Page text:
Japan’s Mitsubishi Heavy Industries has completed the development of a transportable power generation system driven by a gas engine and designed like a shipping container.

MHI said the Meganinja is based on a concept of “quick transport, quick installation and quick generation” and as such can be up and running within 24 hours after arrival at its site.

The company believes primary demand for the product will come from emerging economies where power shortages remain common in some regions and for emergency power generators.

Inside the 12-metre long container is all equipment necessary for power generation, including a gas engine, generator, fuel gas compressor and control panel.

The unit can also accommodate cogeneration through simultaneous use of a container for waste heat recovery incorporating a hot water heat exchanger and exhaust gas steam boiler. Both types of container can be transported to their destination by trailer.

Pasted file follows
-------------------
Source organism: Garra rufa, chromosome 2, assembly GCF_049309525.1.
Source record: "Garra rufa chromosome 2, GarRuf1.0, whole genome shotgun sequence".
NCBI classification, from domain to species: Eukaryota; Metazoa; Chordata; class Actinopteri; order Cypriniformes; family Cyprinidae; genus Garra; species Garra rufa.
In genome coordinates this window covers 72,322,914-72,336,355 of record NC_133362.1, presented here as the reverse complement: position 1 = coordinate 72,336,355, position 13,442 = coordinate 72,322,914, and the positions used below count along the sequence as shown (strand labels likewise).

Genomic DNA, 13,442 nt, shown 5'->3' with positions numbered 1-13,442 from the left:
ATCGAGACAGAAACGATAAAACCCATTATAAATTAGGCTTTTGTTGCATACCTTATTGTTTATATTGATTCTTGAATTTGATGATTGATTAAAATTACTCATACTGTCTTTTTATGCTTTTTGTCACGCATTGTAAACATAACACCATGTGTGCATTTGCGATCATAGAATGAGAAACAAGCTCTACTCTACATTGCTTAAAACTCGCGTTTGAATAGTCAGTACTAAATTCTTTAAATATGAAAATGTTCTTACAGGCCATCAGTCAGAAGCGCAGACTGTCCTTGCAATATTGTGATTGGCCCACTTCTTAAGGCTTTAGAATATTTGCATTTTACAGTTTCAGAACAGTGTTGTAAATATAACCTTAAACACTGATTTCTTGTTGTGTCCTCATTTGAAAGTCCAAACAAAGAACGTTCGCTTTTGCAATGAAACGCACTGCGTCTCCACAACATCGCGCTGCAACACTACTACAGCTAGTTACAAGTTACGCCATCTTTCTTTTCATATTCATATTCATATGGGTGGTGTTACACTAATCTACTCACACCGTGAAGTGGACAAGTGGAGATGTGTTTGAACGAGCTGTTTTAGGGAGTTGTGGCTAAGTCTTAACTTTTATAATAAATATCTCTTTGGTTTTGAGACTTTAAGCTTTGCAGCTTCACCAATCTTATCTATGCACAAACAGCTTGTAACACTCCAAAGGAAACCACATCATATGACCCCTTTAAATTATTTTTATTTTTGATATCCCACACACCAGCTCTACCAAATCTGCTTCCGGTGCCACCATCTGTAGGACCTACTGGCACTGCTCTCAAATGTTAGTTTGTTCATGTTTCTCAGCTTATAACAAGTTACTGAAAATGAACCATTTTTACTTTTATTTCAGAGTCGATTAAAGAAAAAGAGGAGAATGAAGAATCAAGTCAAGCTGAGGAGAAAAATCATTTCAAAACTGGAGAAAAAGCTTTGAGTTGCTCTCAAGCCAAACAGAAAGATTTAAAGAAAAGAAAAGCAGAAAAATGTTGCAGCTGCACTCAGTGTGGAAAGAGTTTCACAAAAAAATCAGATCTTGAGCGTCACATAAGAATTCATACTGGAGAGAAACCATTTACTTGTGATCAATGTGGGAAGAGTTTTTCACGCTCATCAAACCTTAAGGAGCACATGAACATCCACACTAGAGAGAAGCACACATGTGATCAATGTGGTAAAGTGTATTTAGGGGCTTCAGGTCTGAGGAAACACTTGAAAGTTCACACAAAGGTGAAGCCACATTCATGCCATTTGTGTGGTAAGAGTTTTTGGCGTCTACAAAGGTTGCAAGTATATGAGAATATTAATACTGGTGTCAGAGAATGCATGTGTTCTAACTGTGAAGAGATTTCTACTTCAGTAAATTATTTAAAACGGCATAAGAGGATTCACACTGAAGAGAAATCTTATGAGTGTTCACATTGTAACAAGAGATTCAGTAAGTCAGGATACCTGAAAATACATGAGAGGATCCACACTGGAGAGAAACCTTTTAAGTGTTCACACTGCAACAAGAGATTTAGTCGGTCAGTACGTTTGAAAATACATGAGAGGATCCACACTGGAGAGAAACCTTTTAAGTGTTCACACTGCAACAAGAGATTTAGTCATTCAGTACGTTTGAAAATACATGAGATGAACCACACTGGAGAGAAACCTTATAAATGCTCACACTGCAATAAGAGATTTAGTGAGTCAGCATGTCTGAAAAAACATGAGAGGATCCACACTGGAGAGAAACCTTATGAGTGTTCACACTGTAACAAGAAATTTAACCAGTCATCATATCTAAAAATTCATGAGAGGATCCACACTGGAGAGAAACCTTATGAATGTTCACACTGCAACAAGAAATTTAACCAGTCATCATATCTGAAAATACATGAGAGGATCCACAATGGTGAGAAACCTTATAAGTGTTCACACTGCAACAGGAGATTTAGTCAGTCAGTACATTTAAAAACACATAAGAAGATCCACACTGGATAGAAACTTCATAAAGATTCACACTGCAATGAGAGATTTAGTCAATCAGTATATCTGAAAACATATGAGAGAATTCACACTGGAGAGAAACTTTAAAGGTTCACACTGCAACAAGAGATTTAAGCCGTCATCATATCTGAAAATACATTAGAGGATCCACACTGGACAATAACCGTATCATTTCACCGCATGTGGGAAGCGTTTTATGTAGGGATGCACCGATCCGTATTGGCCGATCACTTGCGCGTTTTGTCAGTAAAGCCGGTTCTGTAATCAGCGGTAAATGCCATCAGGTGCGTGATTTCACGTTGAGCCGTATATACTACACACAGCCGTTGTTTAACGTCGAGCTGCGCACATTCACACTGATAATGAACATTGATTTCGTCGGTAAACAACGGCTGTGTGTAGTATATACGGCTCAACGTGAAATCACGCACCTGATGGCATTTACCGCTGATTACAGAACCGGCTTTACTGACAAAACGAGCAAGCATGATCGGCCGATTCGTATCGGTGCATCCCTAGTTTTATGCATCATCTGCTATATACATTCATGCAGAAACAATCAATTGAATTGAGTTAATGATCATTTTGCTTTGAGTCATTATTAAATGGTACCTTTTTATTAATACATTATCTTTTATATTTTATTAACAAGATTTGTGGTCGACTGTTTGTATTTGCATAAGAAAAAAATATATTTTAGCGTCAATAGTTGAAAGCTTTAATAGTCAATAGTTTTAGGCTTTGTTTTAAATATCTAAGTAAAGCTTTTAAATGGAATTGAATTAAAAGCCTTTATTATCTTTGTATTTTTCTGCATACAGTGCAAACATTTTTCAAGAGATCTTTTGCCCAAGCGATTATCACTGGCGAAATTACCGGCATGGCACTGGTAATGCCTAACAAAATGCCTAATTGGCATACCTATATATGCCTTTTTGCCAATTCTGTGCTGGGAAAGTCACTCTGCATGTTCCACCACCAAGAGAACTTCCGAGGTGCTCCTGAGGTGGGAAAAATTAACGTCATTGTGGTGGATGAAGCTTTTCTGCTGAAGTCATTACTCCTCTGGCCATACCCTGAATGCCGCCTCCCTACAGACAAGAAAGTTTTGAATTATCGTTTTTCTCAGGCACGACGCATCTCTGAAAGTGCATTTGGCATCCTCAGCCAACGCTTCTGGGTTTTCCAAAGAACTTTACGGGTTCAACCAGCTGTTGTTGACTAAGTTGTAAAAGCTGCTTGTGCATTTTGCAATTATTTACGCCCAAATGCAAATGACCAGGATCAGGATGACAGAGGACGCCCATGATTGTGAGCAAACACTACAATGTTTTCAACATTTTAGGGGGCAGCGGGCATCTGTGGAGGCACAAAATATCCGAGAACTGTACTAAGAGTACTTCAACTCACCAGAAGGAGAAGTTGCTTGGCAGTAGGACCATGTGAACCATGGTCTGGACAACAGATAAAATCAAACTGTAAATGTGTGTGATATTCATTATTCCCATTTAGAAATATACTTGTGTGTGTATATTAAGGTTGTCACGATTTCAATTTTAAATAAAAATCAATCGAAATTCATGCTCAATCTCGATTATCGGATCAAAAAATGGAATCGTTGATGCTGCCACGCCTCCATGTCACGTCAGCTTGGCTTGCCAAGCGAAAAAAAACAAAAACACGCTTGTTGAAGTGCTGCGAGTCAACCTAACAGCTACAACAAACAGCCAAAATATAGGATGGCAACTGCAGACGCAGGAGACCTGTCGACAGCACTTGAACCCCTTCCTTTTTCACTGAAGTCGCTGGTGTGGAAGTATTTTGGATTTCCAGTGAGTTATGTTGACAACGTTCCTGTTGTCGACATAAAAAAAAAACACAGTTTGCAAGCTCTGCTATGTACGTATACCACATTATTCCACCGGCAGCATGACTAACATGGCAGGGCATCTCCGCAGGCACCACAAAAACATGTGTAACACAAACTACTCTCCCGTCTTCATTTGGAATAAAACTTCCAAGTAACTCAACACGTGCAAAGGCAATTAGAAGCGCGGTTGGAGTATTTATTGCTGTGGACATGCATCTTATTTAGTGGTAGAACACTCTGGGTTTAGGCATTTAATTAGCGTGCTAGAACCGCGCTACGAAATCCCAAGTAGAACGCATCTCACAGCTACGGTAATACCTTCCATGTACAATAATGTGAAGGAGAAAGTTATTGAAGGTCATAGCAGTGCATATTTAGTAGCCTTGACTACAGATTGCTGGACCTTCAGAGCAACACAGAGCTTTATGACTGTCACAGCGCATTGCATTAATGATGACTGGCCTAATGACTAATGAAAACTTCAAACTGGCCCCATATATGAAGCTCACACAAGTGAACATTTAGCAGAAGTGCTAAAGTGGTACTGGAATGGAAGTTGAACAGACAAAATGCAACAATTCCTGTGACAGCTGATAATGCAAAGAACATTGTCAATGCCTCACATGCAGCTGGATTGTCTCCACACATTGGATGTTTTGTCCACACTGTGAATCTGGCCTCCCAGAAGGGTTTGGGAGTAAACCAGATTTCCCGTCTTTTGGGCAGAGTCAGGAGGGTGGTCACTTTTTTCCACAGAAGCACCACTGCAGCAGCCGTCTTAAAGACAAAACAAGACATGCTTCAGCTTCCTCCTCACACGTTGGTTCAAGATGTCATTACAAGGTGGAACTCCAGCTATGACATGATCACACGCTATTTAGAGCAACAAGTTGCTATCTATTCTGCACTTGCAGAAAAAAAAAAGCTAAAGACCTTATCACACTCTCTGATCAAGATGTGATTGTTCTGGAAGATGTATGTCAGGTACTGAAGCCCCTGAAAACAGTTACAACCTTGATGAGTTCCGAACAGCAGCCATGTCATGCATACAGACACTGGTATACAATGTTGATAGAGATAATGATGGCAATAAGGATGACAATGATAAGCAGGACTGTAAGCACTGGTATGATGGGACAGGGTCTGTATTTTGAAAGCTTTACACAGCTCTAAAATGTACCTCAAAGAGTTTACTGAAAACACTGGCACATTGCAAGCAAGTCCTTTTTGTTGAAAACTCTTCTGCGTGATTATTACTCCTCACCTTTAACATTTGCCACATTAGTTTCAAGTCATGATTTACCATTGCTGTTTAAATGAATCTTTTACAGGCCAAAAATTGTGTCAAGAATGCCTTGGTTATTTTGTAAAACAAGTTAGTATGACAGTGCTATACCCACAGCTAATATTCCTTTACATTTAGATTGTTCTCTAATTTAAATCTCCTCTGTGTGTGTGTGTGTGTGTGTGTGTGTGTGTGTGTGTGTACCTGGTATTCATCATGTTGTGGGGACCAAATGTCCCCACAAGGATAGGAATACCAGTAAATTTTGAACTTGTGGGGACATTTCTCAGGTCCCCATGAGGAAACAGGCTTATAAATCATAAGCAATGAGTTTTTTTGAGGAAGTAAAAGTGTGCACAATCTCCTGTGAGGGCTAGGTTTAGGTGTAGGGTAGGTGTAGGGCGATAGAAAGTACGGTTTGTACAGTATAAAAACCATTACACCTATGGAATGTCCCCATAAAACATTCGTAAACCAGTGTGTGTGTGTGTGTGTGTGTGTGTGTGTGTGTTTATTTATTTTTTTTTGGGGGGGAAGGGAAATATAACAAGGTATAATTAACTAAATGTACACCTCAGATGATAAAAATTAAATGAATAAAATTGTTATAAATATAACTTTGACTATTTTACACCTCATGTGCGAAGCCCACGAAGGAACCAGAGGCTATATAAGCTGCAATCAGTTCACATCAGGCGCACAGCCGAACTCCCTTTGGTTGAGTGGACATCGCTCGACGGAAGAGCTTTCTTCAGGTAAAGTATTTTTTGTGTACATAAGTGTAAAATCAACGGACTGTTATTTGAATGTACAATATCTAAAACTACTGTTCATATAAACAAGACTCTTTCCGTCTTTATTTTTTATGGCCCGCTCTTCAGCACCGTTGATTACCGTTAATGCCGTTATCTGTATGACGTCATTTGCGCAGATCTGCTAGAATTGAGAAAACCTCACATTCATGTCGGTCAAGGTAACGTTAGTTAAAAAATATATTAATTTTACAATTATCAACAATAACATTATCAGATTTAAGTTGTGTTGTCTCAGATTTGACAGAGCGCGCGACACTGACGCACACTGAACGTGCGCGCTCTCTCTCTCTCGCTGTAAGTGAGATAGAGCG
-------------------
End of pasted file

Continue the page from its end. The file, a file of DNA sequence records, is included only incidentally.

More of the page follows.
The Meganinja has a generation output of 1500 kW and multiple units can be easily interconnected to expand output further.

Conventional stationary generating equipment requires time-consuming installation work, often up to a month while foundations and pipe and wire connections are made, but MHI stress that the Meganinja “merely needs to be brought to its installation site, where it normally can be made ready to operate within 24 hours”.

MHI has already signed a deal with China’s Dongguan Xinao Gas Company for two units of the Meganinja.

MHI is also due in October to finish building a new engineering centre in Shanghai specifically for gas engine distributed power generation. The centre is intended to respond to growing demand for distributed power generation systems in the Chinese market.